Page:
Cost charging to the airlines and general aviation needs to recognise the differences between the two. Airlines are mainly a leisure industry, with more than 75% of passengers flying for fun. They are massively subsidised, pay no fuel tax or VAT on tickets, buy cheap aircraft thanks to government subsidies to manufacturers, enjoy bilateral deals, which stifle competition, and even profit from the passenger departure tax, which they bank for 90 days before passing on. They get direct government handouts of £2,320,720 a year to keep running unprofitable routes. They are hugely profitable and all their costs are offset against any tax on their earnings.

  In stark contrast, more than 70% of general aviation (GA) flights are for business or flight training. GA pays a full measure of fuel tax and VAT, its margins are close to non-existent and shrinking. GA pilots, who go on to fly for the airlines, provide de facto subsidies of between £50,000 and £100,000 each in the cost of training, for which the airlines once paid. The commercial reality of general aviation must be recognised by the CAA, and its regulation apportioned accordingly.


  There must be a more justification to the repetitive inspections, which look like purely make-money projects. An installation check on a simulator or an aerodrome may be justified, (although the level of the charge is probably disproportionate), however annual and repetitive inspections when nothing has changed are unnecessary financial impositions on GA, training schools and student pilots. These inspections should be replaced by user monitoring coupled with an audit system. There is no justification for requiring aerodromes to pay thousands of pounds for new surveys every five years when nothing has changed. Every CAA repetitive inspection should be scrutinised for value.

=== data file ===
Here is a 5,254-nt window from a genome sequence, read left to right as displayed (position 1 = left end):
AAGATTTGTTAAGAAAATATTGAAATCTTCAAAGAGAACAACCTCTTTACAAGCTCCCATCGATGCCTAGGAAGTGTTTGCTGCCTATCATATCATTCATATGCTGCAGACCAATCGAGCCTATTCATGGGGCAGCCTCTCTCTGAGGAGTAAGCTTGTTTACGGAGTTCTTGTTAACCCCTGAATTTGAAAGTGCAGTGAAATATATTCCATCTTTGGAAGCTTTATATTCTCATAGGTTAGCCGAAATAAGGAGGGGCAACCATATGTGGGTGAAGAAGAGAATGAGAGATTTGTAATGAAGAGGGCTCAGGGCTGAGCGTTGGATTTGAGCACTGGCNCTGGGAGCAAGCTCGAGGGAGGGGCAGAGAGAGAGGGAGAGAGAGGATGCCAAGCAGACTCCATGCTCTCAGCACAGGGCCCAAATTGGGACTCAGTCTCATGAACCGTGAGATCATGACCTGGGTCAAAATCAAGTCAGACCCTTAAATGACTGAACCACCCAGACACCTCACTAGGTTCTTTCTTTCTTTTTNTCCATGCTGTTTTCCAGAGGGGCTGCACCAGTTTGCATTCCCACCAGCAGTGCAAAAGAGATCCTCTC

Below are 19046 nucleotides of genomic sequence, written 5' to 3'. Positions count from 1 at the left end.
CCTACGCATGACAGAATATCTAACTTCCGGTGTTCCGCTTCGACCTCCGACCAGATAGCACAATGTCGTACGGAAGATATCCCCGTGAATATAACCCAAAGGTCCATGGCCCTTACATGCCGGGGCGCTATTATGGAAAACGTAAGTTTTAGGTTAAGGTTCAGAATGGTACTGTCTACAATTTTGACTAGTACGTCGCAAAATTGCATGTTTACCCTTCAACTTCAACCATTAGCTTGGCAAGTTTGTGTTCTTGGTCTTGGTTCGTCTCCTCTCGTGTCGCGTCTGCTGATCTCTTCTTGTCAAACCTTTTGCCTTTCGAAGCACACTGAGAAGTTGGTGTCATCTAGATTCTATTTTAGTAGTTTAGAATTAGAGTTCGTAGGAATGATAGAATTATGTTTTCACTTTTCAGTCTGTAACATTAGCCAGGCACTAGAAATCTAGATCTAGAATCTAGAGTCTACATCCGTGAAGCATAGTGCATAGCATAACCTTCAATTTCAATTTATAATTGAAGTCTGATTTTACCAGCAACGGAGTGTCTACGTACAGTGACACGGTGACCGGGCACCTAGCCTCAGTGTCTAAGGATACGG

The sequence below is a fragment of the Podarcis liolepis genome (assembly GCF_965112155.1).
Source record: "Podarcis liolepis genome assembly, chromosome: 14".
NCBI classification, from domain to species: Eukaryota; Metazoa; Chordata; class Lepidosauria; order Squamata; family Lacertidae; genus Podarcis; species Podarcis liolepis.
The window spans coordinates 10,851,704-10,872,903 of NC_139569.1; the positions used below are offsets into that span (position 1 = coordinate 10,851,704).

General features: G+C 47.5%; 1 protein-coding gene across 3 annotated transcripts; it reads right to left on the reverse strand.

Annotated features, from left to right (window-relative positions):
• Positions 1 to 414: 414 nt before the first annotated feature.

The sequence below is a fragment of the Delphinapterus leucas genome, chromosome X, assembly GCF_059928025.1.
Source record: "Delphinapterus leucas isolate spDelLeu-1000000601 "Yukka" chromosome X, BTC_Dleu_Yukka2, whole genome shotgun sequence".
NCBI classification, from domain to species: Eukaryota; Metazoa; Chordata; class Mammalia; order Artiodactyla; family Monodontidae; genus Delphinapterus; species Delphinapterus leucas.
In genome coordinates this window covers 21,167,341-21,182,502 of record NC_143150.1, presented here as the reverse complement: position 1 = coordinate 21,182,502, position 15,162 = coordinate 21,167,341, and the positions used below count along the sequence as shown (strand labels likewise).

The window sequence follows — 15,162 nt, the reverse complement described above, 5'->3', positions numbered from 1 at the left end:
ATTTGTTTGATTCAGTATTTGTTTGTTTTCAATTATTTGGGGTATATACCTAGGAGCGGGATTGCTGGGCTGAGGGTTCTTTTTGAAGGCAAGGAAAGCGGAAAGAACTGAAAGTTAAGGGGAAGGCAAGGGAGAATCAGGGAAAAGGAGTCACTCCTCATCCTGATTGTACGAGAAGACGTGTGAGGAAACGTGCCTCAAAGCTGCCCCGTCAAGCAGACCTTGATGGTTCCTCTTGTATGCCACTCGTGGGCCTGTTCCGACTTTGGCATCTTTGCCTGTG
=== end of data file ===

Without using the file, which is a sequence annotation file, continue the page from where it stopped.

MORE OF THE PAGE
Every department of the CAA should be required to justify its existence. The option of derogating the activities of each department to the private sector, where the real expertise lies, should be evaluated. Does the CAA need a medical department, a legal department, CAAFU etc or could their activities be more cost-effectively carried out by the private sector with no diminution of safety?

  Does the CAA need offices in Kingsway Gatwick, as well as regional offices around the country? Should the CAA subcontract the issue of licences to the DVLA who could probably do the work more quickly and cost-effectively?


  Requiring the CAA to make a return on top of their charges for costs is out of line with European practice as a whole. Further, the activities of GA generate huge sums in VAT and tax from which the Exchequer benefits. At the very most this should be brought in line with the norm for the public sector of 3.5% but I would hope to see the CAA limited to covering its costs. There is no justification for the regulation of aviation safety to attract a profit requirement?

  I look forward to a positive outcome from your investigation, leading to improvements in the cost effectiveness and quality of the activities of the CAA.